Darren "Doogie" Wolfson

Darren "Doogie" Wolfson has a passion for sports, but not a consistent forum in which he's allowed to spew his thoughts. Well, now he has one. Darren spent 12-plus years with KFAN Radio, wearing multiple hats - from producing and technically directing, to reporting and hosting. He spent a majority of his time working with Sid Hartman's son, Chad on the 'Chad Hartman Show.' Read more about Darren Wolfson.

Posts about Twins Players

Time for Twins to think about 2012

Posted by: Darren "Doogie" Wolfson Updated: August 9, 2011 - 2:23 PM

It's time for 1500-ESPN, the Twins' flagship radio station, to put their "#itshappening" t-shirts on clearance, or they could do a massive reprint with the Twitter hashtag, "#**itshappening."

Outfielder Delmon Young quit on a play against Toronto in May, and gave minimal effort on a home run by Chicago's Brent Lillibridge on Saturday, yet those two moments are easily forgotten when looking at his offensive statistics. Through arbitration, is he really worth $7.5 million next year? But can the Twins just non-tender him? It's one of many layered decisions for the front office.

Pitcher Nick Blackburn was mistakenly given a long-term contract when the team could have gone year-to-year and, predictably, he has struggled.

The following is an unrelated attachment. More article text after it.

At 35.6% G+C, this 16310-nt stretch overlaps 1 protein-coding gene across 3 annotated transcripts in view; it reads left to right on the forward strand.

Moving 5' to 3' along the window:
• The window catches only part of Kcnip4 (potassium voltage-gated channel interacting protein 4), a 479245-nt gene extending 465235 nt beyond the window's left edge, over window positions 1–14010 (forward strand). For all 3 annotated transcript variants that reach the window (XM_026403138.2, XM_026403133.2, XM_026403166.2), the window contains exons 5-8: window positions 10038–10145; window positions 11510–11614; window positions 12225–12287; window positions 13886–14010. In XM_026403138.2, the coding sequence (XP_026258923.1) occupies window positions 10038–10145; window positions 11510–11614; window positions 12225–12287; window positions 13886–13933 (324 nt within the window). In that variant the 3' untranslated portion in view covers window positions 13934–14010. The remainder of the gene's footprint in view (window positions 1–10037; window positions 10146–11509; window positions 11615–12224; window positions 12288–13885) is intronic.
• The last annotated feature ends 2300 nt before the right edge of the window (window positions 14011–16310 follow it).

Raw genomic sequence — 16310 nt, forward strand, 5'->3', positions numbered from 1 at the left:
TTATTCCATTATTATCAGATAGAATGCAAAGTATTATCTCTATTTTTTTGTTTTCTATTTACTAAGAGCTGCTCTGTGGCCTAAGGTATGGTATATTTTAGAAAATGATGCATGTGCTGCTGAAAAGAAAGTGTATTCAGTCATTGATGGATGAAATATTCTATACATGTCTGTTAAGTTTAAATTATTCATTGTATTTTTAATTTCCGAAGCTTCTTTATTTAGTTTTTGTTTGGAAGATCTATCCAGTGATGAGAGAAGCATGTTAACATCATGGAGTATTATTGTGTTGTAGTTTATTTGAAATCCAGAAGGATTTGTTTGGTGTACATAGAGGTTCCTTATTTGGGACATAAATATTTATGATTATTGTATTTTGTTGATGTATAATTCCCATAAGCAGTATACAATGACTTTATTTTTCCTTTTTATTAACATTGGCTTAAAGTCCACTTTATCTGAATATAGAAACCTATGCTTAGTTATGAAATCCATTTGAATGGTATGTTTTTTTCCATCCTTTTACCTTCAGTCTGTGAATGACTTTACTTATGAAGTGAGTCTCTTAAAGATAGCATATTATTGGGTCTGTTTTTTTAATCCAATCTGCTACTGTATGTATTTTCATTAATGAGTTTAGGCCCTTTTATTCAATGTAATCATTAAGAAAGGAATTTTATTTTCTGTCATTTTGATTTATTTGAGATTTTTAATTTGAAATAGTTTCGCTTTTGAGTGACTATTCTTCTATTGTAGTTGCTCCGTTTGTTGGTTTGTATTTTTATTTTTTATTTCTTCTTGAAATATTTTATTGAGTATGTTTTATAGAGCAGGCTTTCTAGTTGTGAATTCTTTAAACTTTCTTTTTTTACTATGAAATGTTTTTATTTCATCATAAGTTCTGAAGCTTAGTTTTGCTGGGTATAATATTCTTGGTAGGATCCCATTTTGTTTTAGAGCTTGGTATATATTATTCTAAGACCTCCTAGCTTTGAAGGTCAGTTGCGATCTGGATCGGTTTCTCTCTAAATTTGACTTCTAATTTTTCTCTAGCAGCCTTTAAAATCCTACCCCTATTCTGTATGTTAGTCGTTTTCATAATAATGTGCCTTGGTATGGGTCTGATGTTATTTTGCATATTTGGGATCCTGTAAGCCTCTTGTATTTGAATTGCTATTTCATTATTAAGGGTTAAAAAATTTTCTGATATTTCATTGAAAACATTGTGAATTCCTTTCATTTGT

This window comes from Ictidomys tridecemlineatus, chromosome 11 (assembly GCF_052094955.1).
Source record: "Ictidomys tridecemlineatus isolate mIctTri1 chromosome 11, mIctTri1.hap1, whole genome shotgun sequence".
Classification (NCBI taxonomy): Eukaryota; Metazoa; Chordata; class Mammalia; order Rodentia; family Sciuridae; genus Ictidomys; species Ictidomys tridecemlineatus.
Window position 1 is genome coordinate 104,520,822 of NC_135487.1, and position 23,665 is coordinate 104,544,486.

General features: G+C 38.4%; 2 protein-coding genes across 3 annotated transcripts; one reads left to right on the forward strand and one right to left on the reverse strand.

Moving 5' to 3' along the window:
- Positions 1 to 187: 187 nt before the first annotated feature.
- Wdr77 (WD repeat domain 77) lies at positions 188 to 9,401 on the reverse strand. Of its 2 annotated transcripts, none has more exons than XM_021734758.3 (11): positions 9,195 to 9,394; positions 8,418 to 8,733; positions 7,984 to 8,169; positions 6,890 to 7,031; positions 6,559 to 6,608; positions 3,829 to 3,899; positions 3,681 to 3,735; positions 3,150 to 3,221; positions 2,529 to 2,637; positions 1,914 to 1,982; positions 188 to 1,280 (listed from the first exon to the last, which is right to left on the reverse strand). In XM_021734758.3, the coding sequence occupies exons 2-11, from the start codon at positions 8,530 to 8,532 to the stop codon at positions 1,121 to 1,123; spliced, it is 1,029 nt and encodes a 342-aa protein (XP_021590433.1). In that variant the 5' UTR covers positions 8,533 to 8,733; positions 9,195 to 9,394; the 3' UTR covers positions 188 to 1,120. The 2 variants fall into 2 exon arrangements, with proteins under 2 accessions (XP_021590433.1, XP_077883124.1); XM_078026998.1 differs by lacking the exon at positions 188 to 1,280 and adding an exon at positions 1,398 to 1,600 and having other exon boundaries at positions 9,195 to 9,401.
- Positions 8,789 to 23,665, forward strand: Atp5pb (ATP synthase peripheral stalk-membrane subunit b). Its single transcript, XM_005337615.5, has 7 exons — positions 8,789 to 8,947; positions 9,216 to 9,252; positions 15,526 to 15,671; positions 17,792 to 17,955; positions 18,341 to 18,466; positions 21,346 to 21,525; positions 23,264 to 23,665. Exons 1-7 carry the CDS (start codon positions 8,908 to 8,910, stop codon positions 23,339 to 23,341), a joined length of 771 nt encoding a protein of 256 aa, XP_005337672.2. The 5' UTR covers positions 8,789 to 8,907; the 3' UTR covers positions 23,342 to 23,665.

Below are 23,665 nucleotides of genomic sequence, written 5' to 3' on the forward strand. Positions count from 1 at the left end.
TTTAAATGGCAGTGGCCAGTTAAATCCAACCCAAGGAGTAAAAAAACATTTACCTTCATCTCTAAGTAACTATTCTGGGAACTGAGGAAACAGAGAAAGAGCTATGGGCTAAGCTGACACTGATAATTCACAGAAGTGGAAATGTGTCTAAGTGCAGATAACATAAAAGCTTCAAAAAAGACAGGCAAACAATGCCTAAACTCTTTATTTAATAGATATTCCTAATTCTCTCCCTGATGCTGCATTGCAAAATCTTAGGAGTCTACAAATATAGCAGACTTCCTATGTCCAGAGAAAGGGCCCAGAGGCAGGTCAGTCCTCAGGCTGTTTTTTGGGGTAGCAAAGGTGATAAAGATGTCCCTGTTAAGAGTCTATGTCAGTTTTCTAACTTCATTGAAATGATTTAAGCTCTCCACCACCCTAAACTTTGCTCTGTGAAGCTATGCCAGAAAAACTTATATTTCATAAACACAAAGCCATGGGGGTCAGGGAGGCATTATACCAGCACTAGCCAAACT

Catcher Joe Mauer has about the same slugging percentage as White Sox speedster Juan Pierre, and is lower than Texas' Elvis Andrus. However, if you are clamoring for a Mauer trade, he has a full no-trade clause. He still is a great player having a not-so-great year.

Danny Valencia comes at a very reasonable cost, but still has us wondering if he's the long-term answer at third base.

There is no wondering if Tsuyoshi Nishioka is the long-term answer at shortstop. He's not.

We have no idea if first baseman Justin Morneau will ever mash like he did in 2006, or the first three months of last season.

Outfielder/infielder Michael Cuddyer, the team's MVP this year, will command an eight-figure-per-year salary in free agency, making his return, and rightfully so, doubtful.